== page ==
FARM BEAT: High-tech gadgets join war on invasive pests in California

jholland@modbee.comApril 26, 2013 

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FILE-- A glassy-winged sharpshooter, right, and the blue-green sharpshooter crawl on a leaf in this undated file photo. These sap-sucking leafhoppers are known to carry a bacteria causing Pierce's disease which is threatening California's grape crop. Now, the more powerful glassy winged sharpshooter is headed north that could take Pierce's deep into Northern California vineyards, and growers want to take no chances, forcibly spraying private gardens if necessary. (AP Photo/University of California, File)

AP

  • ABOUT THE REPORTER
    alternate textJohn Holland
    Title: Staff writer
    Coverage areas: Agriculture, Turlock; local news editor on Sundays
    Bio: John Holland has been a reporter at The Bee for 12 years. He has a journalism degree from the University of California, Berkeley, and previously worked at the Union Democrat in Sonora and the Visalia Times-Delta.
    Recent stories written by John
    E-mail: jholland@modbee.com

Apple, the high-tech company, is helping to protect apples, the fruit, along with other crops around the state.

A campaign urges residents to take photos of invasive insects and plants with their iPhones or iPads. They then can transmit the images to the California Department of Food and Agriculture, which will determine whether they are a threat.

The Report a Pest app can be downloaded for free from the Apple App Store. An Android version is under development, according to the CDFA.

So, the bug and weed fighters have one more tool for their long-running effort to protect farms, ranches, forests and waterways from pests.

Some of the work is low-tech, such as when inspectors simply look at nursery plants for insects. Some of it relies on dogs, whose ability to sniff out produce in mail shipments is as impressive as anything out of Silicon Valley.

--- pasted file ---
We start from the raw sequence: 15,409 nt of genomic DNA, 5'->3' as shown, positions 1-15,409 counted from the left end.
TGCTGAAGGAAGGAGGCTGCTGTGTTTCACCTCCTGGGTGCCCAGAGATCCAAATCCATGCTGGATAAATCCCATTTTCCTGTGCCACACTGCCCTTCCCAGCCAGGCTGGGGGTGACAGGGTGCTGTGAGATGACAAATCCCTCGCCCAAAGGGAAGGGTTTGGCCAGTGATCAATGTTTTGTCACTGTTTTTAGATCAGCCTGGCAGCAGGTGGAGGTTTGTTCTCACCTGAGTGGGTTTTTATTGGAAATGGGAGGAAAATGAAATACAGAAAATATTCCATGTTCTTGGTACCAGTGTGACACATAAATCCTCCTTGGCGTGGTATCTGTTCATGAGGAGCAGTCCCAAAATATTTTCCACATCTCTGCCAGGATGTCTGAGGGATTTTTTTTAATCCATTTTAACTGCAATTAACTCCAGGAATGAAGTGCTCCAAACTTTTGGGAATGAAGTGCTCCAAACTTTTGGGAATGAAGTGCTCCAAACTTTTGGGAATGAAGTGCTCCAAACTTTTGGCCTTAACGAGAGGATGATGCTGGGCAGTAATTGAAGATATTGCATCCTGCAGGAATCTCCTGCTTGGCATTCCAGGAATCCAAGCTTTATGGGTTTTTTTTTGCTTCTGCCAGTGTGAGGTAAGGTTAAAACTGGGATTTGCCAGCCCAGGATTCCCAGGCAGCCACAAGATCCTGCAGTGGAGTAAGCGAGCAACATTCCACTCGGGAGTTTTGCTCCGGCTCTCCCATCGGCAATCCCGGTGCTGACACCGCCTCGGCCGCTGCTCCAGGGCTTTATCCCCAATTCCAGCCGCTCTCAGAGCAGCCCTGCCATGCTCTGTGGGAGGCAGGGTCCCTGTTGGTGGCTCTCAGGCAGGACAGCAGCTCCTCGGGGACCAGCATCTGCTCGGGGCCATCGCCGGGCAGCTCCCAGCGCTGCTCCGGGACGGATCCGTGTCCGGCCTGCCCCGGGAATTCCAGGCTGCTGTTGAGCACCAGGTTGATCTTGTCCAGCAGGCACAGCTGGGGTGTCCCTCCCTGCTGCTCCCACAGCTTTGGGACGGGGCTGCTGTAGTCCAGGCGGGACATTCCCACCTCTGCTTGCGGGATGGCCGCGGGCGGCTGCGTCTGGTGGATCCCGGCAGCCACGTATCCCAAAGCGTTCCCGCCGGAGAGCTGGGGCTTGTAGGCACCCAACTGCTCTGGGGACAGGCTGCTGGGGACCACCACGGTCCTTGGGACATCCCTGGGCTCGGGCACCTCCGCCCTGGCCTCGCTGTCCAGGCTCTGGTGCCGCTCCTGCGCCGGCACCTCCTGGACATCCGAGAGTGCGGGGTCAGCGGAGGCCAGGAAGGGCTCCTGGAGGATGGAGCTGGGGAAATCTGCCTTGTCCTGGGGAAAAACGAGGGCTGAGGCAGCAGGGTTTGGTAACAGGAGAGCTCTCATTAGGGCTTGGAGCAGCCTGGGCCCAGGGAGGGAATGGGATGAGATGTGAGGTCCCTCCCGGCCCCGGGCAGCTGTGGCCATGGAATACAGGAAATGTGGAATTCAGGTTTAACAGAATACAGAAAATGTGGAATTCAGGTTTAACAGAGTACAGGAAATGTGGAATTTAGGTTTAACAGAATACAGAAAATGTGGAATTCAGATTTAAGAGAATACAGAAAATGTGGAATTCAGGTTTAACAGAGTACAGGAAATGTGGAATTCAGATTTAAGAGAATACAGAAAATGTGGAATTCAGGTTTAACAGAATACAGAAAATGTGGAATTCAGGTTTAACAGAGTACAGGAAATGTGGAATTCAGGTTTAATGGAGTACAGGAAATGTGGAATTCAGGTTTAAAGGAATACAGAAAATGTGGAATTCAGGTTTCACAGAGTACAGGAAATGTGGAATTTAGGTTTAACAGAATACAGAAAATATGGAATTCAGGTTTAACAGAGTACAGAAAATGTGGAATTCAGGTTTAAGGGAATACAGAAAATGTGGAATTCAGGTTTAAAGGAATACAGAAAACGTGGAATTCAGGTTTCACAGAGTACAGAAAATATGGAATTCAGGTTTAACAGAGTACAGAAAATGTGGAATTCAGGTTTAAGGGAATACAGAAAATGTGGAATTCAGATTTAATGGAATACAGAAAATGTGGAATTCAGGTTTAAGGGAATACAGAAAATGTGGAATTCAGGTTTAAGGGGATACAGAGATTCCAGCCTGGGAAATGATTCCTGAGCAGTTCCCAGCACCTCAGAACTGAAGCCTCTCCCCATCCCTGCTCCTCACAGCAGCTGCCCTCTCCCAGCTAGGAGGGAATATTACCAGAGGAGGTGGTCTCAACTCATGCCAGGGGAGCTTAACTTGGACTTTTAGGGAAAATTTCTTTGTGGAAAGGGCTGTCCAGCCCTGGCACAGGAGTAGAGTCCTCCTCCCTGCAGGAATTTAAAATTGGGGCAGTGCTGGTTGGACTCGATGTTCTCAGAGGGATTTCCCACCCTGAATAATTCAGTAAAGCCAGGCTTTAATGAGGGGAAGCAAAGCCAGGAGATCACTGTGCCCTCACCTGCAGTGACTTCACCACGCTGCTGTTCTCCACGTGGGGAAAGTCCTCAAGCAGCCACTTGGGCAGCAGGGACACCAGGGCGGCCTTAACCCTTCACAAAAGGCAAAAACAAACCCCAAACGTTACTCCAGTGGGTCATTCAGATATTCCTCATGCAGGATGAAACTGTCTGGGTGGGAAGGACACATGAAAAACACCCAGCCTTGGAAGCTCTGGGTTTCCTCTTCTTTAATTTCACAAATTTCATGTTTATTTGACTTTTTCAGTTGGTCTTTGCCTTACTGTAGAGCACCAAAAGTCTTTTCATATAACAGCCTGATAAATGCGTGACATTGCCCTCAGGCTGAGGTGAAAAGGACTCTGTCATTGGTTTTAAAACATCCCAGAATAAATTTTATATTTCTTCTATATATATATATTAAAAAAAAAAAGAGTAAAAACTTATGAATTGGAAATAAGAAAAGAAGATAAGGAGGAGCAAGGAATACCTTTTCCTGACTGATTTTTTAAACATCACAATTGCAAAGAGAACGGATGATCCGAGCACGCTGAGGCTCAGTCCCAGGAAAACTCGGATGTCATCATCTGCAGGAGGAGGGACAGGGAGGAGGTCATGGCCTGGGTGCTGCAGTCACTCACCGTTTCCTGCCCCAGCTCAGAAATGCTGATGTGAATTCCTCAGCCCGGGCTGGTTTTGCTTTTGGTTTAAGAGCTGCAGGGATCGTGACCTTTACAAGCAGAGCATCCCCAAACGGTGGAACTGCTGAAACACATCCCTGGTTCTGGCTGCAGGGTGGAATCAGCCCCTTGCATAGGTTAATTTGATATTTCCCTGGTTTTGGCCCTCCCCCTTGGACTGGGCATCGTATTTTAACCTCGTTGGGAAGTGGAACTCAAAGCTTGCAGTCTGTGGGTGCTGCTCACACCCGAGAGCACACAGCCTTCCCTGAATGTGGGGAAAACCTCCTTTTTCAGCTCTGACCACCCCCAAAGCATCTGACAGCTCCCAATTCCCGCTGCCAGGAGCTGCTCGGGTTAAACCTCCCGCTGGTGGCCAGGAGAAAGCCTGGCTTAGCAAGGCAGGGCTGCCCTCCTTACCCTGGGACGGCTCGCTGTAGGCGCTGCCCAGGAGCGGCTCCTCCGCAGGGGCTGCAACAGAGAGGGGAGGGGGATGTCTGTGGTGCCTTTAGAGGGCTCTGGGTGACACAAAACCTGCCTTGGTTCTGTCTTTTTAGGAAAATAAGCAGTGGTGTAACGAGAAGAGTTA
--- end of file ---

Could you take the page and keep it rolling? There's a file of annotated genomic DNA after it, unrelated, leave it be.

The stakes are huge. The Modesto area's wine industry could suffer if the European grapevine moth were to take hold in vineyards. The Fresno area's citrus growers want no part of a disease named huanglongbing that can turn their fruit green.

Up in the Sierra Nevada foothills, yellow star thistle crowds out grasses that feed cattle. Down in the Sacramento-San Joaquin Delta, water hyacinth has spread across waterways like shag carpeting in a 1970s rec room.

Pests can travel on firewood from Modesto to a Pinecrest campground, hitch a ride in a box of fruit mailed across the country, or arrive in the ballast water of freighters from Asia.

In spite of all the threats, California produces a bounty, thanks to efforts by farmers; other landowners; and county, state and federal agencies.

The app builds on the online pest reporting on the CDFA website. Owners of iPads and iPhones can use GPS coordinates to show the location of the find, allowing the department to respond quickly to emergencies.

The CDFA has tips for taking pest photos. It helps, for example, to place an insect next to a coin or other common object to give an idea of its size.

If you're nice, you might hand the bug an itty-bitty comb before the photo shoot, but that's your call.

More information about the Report a Pest app is at www.cdfa.ca.gov/plant.

Have an idea for the Farm Beat? Contact John Holland at jholland@modbee.com or (209) 578-2385.


AT A GLANCE

April is Invasive Plant, Pest and Disease Awareness Month, a national effort to protect farms, forests and other places from damage. The U.S. Department of Agriculture offers these tips:

• Burn firewood close to where you bought it. Pests and their larvae can hide and ride long distances in the wood. If you must move it, make sure it has been heat-treated.

• Buy garden plants from a reputable source and avoid using invasive plant species at all costs.

• Don't bring or mail fresh fruits, plants, vegetables or other food into or out of your state unless agricultural inspectors have cleared them beforehand.

• Cooperate with quarantines by observing restrictions and allowing authorized workers access to your property for pest or disease surveys.

• Wash outdoor gear and tires so they're free of soil before leaving fishing, hunting or camping sites. Check vehicles for egg masses and other signs of insects. Clean lawn furniture and other outdoor items when moving.

• Declare all agricultural items to customs officials when returning from international travel.

• Report signs of an invasive pest or disease at www.hungrypests.com.

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